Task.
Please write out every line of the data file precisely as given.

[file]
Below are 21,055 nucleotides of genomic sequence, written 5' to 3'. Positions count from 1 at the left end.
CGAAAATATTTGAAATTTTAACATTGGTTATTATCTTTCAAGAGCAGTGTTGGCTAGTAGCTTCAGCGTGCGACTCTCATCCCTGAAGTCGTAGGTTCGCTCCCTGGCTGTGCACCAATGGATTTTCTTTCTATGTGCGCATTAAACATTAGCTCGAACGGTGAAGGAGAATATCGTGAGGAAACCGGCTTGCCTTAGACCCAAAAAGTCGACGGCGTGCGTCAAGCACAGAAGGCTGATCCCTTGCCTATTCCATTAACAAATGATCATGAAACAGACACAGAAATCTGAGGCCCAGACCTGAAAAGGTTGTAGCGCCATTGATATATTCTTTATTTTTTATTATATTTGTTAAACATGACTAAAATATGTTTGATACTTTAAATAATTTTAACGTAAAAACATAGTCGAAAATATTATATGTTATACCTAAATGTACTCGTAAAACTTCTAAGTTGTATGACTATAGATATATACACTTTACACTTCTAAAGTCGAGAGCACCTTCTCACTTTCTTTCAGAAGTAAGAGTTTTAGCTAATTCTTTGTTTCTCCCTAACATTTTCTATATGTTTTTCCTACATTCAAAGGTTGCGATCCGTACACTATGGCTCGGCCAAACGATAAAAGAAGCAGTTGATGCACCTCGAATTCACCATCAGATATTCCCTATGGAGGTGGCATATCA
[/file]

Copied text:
Below are 21,055 nucleotides of genomic sequence, written 5' to 3'. Positions count from 1 at the left end.
CGAAAATATTTGAAATTTTAACATTGGTTATTATCTTTCAAGAGCAGTGTTGGCTAGTAGCTTCAGCGTGCGACTCTCATCCCTGAAGTCGTAGGTTCGCTCCCTGGCTGTGCACCAATGGATTTTCTTTCTATGTGCGCATTAAACATTAGCTCGAACGGTGAAGGAGAATATCGTGAGGAAACCGGCTTGCCTTAGACCCAAAAAGTCGACGGCGTGCGTCAAGCACAGAAGGCTGATCCCTTGCCTATTCCATTAACAAATGATCATGAAACAGACACAGAAATCTGAGGCCCAGACCTGAAAAGGTTGTAGCGCCATTGATATATTCTTTATTTTTTATTATATTTGTTAAACATGACTAAAATATGTTTGATACTTTAAATAATTTTAACGTAAAAACATAGTCGAAAATATTATATGTTATACCTAAATGTACTCGTAAAACTTCTAAGTTGTATGACTATAGATATATACACTTTACACTTCTAAAGTCGAGAGCACCTTCTCACTTTCTTTCAGAAGTAAGAGTTTTAGCTAATTCTTTGTTTCTCCCTAACATTTTCTATATGTTTTTCCTACATTCAAAGGTTGCGATCCGTACACTATGGCTCGGCCAAACGATAAAAGAAGCAGTTGATGCACCTCGAATTCACCATCAGATATTCCCTATGGAGGTGGCATATCA